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Network Capacity hit by minority of users

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Network Capacity hit by minority of users

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On Tuesday, we peaked at just over 950Mbps of iPlayer traffic. Yesterday, we think that about 2,300 of our customers tuned in to watch Usain Bolt set a new record in the 200m final, hitting a peak of 934Mbps.
http://usertools.plus.net/status/archive/1219306893.htm
Quick calculation shows that the usage rate per customer is about 406kbps - not sure why this would seriously hit the overall capacity.
Perhaps someone more knowledgeable than me can explain
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Re: Network Capacity hit by minority of users

The most restrictive part of the Plusnet network (and the most expensive) are the "BT Centrals"
Each central is considered to be a 622Mbps "pipe", split into 4 x 155Mbps "segments" (plus some overhead).  As I understand it, there is a 90 day lead time to install a new "Central", but you can light individual segments in a much shorter lead time (30 days?), so not all of the 155Mbps "segments" on all of the available Centrals are lit, allowing Plusnet to increase capacity fairly quickly.
So, essentially Plusnet are connected to their customers by lots of 155Mbps pipes.
At an average of 406Kbps per stream, it would only take around (155 x 1024) / 406 = 390 users to completely saturate one 155Mbps segment (excluding all other "normal" traffic on the segment).
The problem occurs when there is a sudden "surge" in required bandwidth, concentrated on just one segment.  Statistically speaking, which segment or central you "land" on when connected is random (although there are tricks that PN can use to 'direct' you towards a particular central).  This also means that statistically speaking any surge should be evenly spread across those segments.  In practice it is often apparent that there is a concentration on one particular segment which may be saturating it.
This is what is happening when you start seeing some gateways performing worse than others.  This is also where the Packet Loss by Gateway graph is useful, as it will show which gateways are overloaded and which would be a good choice to "jump" onto by dropping your internet connection and re-initiating.
So, it's not a matter of the entire Plusnet network being overloaded, it's that individual segments are likely to be overloaded (especially as they will be trying to carry the "normal" daily traffic on them).
That's a kinda basic overview and I've simplified some things but I HTH,
B.
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Re: Network Capacity hit by minority of users

Thank you Barry,
Correct me if I am wrong - and I am sure you or someone else will  Grin - but I thought that traffic balancing between segments of a central pipe was automatic so the capacity limit was by central pipe not segment which gives more latitude.
Notwithstanding that 5 centrals starting getting significant gold packet loss mid afternoon yesterday. My point is really that the apparent headroom for gold traffic must be much less than 950/5 = 190Mbps or put it another way it would appear that gold traffic on the affected centrals jumped by about 20% (making some alliowance for the centrals which didn't overload).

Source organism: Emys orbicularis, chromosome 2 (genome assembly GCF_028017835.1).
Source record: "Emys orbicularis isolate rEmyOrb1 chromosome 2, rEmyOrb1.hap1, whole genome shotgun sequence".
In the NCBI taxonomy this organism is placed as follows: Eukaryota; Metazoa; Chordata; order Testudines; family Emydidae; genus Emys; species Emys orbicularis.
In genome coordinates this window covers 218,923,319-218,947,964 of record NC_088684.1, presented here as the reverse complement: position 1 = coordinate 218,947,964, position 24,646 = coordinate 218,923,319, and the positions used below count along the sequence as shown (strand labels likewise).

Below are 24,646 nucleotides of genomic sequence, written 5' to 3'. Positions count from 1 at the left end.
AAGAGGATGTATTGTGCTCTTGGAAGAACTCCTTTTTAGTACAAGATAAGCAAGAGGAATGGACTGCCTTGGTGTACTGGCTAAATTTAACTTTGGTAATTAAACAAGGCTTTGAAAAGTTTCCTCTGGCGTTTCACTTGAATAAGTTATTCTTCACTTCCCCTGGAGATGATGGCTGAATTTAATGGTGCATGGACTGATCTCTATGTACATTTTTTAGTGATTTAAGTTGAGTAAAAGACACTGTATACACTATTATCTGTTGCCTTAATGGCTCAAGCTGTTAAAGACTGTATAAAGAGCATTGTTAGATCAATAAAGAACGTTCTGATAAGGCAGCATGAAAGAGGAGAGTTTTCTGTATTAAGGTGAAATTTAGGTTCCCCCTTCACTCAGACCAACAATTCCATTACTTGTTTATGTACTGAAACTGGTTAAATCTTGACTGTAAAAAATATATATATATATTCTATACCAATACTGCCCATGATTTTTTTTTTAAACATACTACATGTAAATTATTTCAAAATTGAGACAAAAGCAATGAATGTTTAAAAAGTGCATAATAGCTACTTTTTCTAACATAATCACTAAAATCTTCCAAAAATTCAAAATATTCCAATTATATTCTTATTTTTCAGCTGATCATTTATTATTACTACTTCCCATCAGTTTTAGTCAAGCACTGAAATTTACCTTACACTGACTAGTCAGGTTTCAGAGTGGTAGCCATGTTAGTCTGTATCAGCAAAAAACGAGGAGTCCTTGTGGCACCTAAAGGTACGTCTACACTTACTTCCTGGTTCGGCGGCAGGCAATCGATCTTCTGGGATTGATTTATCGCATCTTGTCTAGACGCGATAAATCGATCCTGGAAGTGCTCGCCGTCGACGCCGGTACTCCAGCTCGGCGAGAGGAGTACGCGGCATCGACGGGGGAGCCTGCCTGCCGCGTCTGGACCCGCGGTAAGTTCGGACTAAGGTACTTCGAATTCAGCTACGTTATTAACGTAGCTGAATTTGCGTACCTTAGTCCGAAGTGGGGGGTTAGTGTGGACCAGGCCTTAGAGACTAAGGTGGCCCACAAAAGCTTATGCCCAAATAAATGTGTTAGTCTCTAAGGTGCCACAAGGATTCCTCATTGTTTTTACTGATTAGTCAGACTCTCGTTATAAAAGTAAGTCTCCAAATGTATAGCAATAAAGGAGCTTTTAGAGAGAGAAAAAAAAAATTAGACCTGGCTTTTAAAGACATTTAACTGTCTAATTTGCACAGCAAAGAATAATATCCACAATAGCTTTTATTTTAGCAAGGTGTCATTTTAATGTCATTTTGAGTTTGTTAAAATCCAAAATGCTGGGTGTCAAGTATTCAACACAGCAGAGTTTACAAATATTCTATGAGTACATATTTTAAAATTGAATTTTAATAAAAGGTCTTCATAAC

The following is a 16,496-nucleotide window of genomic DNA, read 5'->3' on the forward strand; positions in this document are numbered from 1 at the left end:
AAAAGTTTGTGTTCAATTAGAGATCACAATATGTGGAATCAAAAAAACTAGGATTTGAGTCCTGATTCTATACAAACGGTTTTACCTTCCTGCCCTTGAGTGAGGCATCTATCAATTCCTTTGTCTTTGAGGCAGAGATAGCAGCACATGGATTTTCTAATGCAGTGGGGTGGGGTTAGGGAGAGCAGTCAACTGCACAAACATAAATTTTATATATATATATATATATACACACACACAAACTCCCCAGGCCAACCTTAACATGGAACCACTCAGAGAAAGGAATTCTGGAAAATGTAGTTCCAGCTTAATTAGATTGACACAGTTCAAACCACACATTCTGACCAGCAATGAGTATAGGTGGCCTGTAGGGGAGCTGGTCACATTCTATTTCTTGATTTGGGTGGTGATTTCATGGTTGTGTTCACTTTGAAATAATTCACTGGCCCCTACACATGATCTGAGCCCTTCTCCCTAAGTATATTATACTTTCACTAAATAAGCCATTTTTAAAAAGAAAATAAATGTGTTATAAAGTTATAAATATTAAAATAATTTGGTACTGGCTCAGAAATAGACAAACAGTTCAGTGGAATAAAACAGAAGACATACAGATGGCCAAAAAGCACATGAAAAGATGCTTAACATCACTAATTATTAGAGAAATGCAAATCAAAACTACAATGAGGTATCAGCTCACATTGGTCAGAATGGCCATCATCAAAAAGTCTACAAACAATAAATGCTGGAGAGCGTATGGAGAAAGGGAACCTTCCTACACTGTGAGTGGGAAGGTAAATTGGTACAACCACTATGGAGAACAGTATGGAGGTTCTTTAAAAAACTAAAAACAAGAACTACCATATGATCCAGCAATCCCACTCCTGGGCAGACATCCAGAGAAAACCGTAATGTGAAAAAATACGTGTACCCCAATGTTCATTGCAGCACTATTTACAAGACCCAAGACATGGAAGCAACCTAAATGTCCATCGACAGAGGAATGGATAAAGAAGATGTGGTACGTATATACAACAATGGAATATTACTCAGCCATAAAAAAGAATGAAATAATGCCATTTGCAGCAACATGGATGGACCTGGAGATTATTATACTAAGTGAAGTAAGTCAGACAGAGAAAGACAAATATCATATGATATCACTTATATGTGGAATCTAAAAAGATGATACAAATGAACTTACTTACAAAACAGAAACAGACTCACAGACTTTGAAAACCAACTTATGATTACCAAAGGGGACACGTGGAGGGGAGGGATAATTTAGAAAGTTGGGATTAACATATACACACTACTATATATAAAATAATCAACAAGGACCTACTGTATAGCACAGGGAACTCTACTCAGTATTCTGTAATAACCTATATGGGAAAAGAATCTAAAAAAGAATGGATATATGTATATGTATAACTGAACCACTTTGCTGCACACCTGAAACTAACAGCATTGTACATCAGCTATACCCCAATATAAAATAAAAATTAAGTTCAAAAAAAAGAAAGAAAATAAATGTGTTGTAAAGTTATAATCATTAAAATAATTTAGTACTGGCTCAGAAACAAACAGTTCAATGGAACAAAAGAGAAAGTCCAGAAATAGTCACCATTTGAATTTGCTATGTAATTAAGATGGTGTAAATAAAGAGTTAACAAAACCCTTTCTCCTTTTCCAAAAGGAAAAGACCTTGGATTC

The part I would like a bit of guidance on is the proportion of the bandwidth allocated to gold traffic (I thought it was less than 50%) and why the dynamic controls didn't jump in to allocate a higher proportion to gold.
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Grafter
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Registered: ‎23-09-2007

Re: Network Capacity hit by minority of users

Not sure it even has to be that complicated. If the calculation of 406kbps/person is correct, that translates to the equivalent of a continuous use of 130GB/person/month, which is way higher than the average usage, and beyond what even the max usage on the various packages is. Therefore, for the duration that this is taking place, if done by enough people simultaneously, the network isn't set up to cope with it.
Whether 2300 people (about 1.5% of the customer base) is a sufficient proportion to justify that argument, I can't say.
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Re: Network Capacity hit by minority of users

Actually, it gets more complicated than that Sad
Each 622Mbps pipe is split into 4 segments and each segment into 3 LTSs (L2TP Tunnel Switches) so there are 12 LTSs in total, per central. Depending on the load on each LTS you could have 2 customers on the same gateway but different LTSs seeing very different performance.  I *believe* traffic will balance across same-segment LTS, but not cross segment (and definately not cross-central)
As I understand it, the way that the traffic management works is that titanium gets all the bandwidth it needs then x% goes to gold, y% to silver, etc. and that's done on a per LTS basis rather than per gateway.
The queue weightings for Gold, Silver, Bronze/Best-Effort etc. are assigned a minimum value. This minimum value represents the lowest possible bandwidth allocation to be assigned to that queue at any particular time. Think of it as the lowest it can get squeezed to. The way it would generally work is:
- Network becomes busy
- Bronze/Best effort squeezed to lowest weighting, if more capacity required then ..
- Silver traffic squeezed to lowest weighting, if more capacity required then ..
- Gold traffic squeezed to lowest weighting
The Titanium queue always takes precedence over the others and I think it works in a slightly different way. AFAIK it's the only queue that could theoretically squeeze the others below their minimum weightings.
However, if I could wake Tommo up, I suspect he could answer with a greater degree of accuracy Smiley
B.
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Re: Network Capacity hit by minority of users

As a side issue, the Plusnet network is "flexing" much better than some others.
B.
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Re: Network Capacity hit by minority of users

Barry,
From one of your links
Quote